The subject of war and conflict is one which has many interpretations associated with the words. War and conflict can be represented in many different ways, from museum exhibitions to film, TV and artwork. During the Second World War British artists produced over 6,000 pieces of war art, Men who had made a living from painting now faced the experiences of war, shaping their own perspectives and influencing the way we see war today (1).

The artist I chose, Allan Gwynne Jones, served during World War One before teaching at the Royal College of Art. He was commissioned during WWII to make two portraits of RAF VCs in March 1944 and was also asked by the War Artist Advisory Committee to make portraits of the Australian Air Force. There have been many interpretations of war art from landscapes to portraits, as well as different styles from sketches, watercolour, and abstract paintings. Allan Gwynne Jones’ portraits show a sketch detail in his portraits rather than paint. The level of detail captures their features and the detail of their military uniforms. I have always been interested in portraits in artwork as I feel they capture the essence of the person that is the focus of the artwork and the level of detail and style in Allan Gwynne Jones’ work showcases this. The detail not only from the features of the men but also the creases in their uniform and any other distinguishing features.

The themes around war and conflict are interpreted in many ways through war art, and the reasons for it for some may be clear, as propaganda, but has had an influence on how we understand history. As someone who grew up moving around a lot due to my father being in the RAF and had a relative in Bomber Command, the topic of war and conflict may be quite different to someone else because of our different interpretations and personal connections.  The artwork for me creates an emotional response, the use of portraits showing individual characteristics makes me think about these people in different ways.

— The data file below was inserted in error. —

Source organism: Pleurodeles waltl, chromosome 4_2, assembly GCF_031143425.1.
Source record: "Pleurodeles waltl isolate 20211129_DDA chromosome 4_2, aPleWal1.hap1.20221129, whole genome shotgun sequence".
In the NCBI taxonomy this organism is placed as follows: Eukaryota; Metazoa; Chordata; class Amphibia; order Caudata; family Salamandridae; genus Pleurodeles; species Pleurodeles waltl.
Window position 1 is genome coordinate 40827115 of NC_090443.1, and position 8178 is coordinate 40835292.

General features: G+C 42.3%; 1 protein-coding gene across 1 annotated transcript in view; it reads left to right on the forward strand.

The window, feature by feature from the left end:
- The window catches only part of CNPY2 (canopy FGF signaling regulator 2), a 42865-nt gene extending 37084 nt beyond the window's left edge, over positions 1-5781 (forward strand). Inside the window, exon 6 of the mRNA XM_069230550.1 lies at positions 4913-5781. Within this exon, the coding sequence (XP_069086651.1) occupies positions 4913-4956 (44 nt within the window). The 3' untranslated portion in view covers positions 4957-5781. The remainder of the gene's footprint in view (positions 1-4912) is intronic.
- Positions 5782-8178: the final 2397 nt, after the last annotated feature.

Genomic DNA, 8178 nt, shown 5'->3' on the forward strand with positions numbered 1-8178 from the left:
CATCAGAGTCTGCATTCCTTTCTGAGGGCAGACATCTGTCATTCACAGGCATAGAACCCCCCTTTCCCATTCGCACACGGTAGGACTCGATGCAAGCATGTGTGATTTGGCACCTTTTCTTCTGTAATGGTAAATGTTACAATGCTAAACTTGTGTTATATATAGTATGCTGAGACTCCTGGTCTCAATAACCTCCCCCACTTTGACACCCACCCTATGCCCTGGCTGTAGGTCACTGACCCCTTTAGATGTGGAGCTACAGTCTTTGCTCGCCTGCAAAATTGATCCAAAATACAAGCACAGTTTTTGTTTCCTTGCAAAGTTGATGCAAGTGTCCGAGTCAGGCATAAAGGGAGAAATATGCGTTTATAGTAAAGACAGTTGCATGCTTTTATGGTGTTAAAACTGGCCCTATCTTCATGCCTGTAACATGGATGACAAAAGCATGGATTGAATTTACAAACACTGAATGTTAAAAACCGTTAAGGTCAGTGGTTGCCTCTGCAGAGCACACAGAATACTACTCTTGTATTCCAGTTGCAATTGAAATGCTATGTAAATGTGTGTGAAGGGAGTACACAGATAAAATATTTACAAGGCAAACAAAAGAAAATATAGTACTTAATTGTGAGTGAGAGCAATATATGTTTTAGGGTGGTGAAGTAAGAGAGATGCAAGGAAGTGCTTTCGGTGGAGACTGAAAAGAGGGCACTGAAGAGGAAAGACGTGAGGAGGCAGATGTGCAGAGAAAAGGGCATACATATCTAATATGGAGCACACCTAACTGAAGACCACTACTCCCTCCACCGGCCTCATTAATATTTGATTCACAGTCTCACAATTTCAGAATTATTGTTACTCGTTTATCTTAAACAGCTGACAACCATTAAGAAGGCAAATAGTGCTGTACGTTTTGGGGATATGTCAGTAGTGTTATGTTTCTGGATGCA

What was their name?

What were they thinking when this portrait was being drawn?

How do they feel about the war?

Do they have family back home?

All these questions and responses may emerge for different people and their own perspective and possible preconceptions of war. The emotions that emerge from the artwork could stem from Allan Gwynne Jones’ own experiences of serving in World War One. During the First World War the government developed different art schemes to record, document all aspects of war providing propaganda and to keep artists employed and protected (2). Allan Gwynne Jones was commissioned to create these sketches and so suggests that these were for propaganda purposes. I have found it interesting the motives from the artist’s perspective on creating the sketches, how did he feel when creating them? Did he get reminded of his own experiences of war? Did he use his personal experiences to create his artwork?

Portraits have been a common form of artwork throughout history and currently The National Portrait Gallery have used the pandemic as a way to represent a unique perspective of portraits through the National lockdown. The project named Hold Still involved inviting people to submit a photographic portrait through May-June 2020 and focused on three themes: Helpers and Heros, Your New Normal and Acts of Kindness (3). These portraits included those on the front line (doctors, nurses, paramedics, retail workers) and in relation to the concept of war and conflict could be represented as the pandemic being a “war” and those on the frontline were “soldiers” especially as the pandemic also affected current warzones.  These portraits shown of doctors, nurses and paramedics show a different side of the pandemic which the public do not see.